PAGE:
What Aggravates Neuropathy

Neuropathy is a condition that affects millions of people worldwide. It’s a nerve disorder that causes tingling, numbness, and pain in different parts of the body, and, unfortunately, it’s a chronic condition that has no definitive cure.

However, by taking a proactive approach to managing neuropathy, individuals can still enjoy healthy and fulfilling lives with minimal discomfort. One of the key ways to do this is by understanding the factors that aggravate neuropathy and taking steps to avoid or minimize them.

In this article, we’ll explore some of the medical conditions, lifestyle factors, medications, environmental factors, and psychological factors that can exacerbate neuropathy symptoms. Whether you’re an elderly person dealing with chronic pain or someone who has recently been diagnosed with neuropathy, our guide will provide you with the knowledge and tools you need to manage your symptoms effectively.

Medical Conditions

Medical conditions can play a significant role in aggravating neuropathy. Here are some of the medical conditions that can worsen your neuropathy:


Diabetes is a common cause of neuropathy. It can damage the nerves that supply sensation to your feet and hands, resulting in a tingling or burning sensation, and eventually, numbness. High blood sugar levels can also damage the blood vessels that supply oxygen and essential nutrients to the nerves.

Autoimmune Diseases

Certain autoimmune diseases like rheumatoid arthritis, lupus, and Sjogren’s syndrome can attack the tissues that protect the nerves, resulting in neuropathy. The immune system of your body attacks your own tissues, causing inflammation and nerve damage.


Infections like shingles, Lyme disease, HIV, and hepatitis C can also result in neuropathy. The viruses or bacteria responsible for these infections can damage the nerves directly or indirectly. In some cases, the immune system’s response to an infection can cause nerve damage.

Trauma or Injury

Physical trauma or injury can also worsen neuropathy. Accidents, falls, or surgeries can damage the nerves or compress them, resulting in neuropathy. Repetitive motions or wearing tight-fitting shoes or clothes for a long duration can also cause nerve damage.

Now that we know how medical conditions can aggravate neuropathy, let’s take a look at the lifestyle factors that can worsen it.

Have you ever experienced neuropathy due to any of the medical conditions mentioned above? How did you manage it? Share your experience in the comments below.

Lifestyle factors

Apart from medical conditions, certain lifestyle factors can also worsen the symptoms of neuropathy. These are things we often take for granted but can have a significant impact. Let’s take a closer look at some of the lifestyle factors that can aggravate neuropathy:

  • Smoking: Smoking is not only harmful to your overall health, but it can also damage your nerves. Nicotine constricts your blood vessels, reducing the flow of oxygen and nutrients to your nerves. This can cause your nerves to malfunction and ultimately worsen your neuropathy symptoms. If you are a smoker, it’s never too late to quit. Your nerve health will thank you for it!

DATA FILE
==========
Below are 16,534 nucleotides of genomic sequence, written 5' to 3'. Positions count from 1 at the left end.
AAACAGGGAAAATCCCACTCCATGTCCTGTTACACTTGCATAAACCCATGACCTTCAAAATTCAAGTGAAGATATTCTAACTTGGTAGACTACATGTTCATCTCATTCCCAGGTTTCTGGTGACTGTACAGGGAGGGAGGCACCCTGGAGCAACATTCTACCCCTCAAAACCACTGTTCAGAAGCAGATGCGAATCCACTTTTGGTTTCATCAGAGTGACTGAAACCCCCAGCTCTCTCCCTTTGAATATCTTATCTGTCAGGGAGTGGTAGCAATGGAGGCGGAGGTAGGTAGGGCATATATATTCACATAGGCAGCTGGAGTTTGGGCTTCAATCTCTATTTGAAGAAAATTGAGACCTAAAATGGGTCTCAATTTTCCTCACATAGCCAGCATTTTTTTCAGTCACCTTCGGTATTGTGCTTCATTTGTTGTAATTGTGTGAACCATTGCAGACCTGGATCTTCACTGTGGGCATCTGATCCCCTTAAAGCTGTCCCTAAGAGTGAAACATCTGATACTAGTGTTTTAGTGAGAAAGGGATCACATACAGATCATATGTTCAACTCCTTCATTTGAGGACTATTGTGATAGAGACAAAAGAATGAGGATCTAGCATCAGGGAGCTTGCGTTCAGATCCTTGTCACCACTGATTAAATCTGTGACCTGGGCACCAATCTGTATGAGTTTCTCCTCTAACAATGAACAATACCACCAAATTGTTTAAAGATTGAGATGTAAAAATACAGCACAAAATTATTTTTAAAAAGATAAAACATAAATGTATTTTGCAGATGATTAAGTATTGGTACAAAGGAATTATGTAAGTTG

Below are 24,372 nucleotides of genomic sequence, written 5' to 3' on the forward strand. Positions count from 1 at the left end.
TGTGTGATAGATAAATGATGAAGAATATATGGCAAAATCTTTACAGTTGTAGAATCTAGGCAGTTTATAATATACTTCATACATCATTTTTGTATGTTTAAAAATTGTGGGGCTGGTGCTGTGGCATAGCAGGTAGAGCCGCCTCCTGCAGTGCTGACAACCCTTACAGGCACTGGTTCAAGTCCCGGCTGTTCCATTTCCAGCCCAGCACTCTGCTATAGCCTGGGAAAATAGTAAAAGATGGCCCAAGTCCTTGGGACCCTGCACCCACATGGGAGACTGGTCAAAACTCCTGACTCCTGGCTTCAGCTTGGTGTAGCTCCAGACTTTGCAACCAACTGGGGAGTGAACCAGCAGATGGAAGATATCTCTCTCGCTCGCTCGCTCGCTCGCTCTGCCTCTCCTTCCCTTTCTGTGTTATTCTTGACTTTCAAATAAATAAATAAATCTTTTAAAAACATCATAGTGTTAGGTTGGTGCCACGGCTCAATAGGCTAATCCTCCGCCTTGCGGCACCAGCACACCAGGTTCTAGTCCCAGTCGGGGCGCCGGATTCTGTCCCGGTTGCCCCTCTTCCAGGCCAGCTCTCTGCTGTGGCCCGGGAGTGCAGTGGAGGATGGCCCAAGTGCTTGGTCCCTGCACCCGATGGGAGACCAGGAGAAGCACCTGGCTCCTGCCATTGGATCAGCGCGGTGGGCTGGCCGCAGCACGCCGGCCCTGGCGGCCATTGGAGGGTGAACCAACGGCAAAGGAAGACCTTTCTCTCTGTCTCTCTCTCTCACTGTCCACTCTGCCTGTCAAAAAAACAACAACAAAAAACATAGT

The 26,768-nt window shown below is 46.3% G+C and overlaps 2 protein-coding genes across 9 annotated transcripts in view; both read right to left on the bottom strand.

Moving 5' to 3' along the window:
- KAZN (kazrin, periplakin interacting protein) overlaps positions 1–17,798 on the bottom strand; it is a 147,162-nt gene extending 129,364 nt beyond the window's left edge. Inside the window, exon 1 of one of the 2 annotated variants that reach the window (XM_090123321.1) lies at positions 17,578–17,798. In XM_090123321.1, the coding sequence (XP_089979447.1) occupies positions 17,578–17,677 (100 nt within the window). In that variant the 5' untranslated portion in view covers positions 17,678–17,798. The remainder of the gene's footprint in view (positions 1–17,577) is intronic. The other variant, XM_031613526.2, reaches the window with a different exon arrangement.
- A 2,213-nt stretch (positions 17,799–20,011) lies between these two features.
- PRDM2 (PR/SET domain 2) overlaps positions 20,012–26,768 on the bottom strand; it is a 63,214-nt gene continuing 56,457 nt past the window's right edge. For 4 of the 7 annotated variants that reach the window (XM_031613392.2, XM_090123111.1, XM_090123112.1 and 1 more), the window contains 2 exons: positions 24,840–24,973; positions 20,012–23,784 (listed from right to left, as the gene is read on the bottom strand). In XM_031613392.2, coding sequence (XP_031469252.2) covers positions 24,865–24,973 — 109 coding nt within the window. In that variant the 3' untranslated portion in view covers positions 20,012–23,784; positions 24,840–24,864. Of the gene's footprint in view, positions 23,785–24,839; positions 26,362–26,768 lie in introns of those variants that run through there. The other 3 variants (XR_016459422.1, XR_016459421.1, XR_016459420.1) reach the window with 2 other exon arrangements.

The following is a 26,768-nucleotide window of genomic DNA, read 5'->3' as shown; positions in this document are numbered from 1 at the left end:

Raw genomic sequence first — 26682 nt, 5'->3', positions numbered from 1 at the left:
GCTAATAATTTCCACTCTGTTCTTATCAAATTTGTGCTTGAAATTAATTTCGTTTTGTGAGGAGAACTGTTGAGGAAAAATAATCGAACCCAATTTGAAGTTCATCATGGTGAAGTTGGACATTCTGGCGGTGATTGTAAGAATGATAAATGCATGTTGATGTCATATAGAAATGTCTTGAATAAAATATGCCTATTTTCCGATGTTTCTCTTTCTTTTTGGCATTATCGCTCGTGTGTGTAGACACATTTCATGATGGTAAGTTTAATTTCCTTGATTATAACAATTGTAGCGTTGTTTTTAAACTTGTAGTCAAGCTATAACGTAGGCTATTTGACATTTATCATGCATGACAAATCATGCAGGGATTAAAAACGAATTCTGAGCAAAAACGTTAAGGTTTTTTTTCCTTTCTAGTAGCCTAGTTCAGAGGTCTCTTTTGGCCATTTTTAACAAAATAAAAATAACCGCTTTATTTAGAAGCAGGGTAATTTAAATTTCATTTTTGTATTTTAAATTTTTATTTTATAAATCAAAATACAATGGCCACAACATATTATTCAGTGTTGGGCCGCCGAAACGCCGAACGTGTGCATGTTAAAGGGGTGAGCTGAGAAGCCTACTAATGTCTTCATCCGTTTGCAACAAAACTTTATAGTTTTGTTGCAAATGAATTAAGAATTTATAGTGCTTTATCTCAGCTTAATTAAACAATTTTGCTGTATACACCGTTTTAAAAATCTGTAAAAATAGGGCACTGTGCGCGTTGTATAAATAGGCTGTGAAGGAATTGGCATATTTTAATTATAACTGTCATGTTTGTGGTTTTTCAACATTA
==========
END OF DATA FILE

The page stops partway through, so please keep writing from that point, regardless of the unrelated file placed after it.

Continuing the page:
• Alcohol consumption: Like smoking, alcohol consumption is also harmful to your health and can worsen neuropathy. Alcohol can damage your nerves directly, or indirectly by causing vitamin deficiencies. It’s essential to limit your alcohol consumption, particularly when you have been diagnosed with neuropathy.
  • Poor diet: A healthy and balanced diet provides your body with the necessary nutrients it needs to function optimally. Vitamin B12, vitamin D, and omega-3 fatty acids are essential for nerve health. People that do not have access to these nutrients or do not include these in their diet often suffer from nerve damage. A poor diet can also lead to other health conditions, such as diabetes, that can further worsen your neuropathy.
  • Lack of exercise: Maybe not exercising enough has been your lifestyle for years, but did you ever think it could be the cause of neuropathy? Exercise helps improve blood circulation and reduces inflammation in the body- both are essential to maintaining healthy nerves. If you lead a sedentary lifestyle, it’s important to incorporate at least 30 minutes of exercise daily.


While medications can help alleviate symptoms of several medical conditions, some of them can worsen neuropathy. Let’s take a look at some of the medications that can aggravate neuropathy.

Chemotherapy Drugs

Chemotherapy drugs are used to treat cancer, but unfortunately, they can also cause neuropathy. These drugs can damage the nerves that are responsible for transmitting signals from the brain and spinal cord to other parts of the body. Some common chemotherapy drugs that can cause neuropathy include paclitaxel, cisplatin, and vincristine. The severity of neuropathy varies depending on the dosage and duration of the treatment.

Anti-seizure Drugs

Anti-seizure drugs are commonly prescribed to treat epilepsy, but they can also aggravate neuropathy. These drugs work by regulating the electrical activity in the brain and can affect the nerves throughout the body. One specific anti-seizure drug that is notorious for causing neuropathy is gabapentin. While this medication can help alleviate some neuropathic symptoms, long-term use can lead to adverse effects, such as dizziness and sleepiness.

Blood Pressure Medications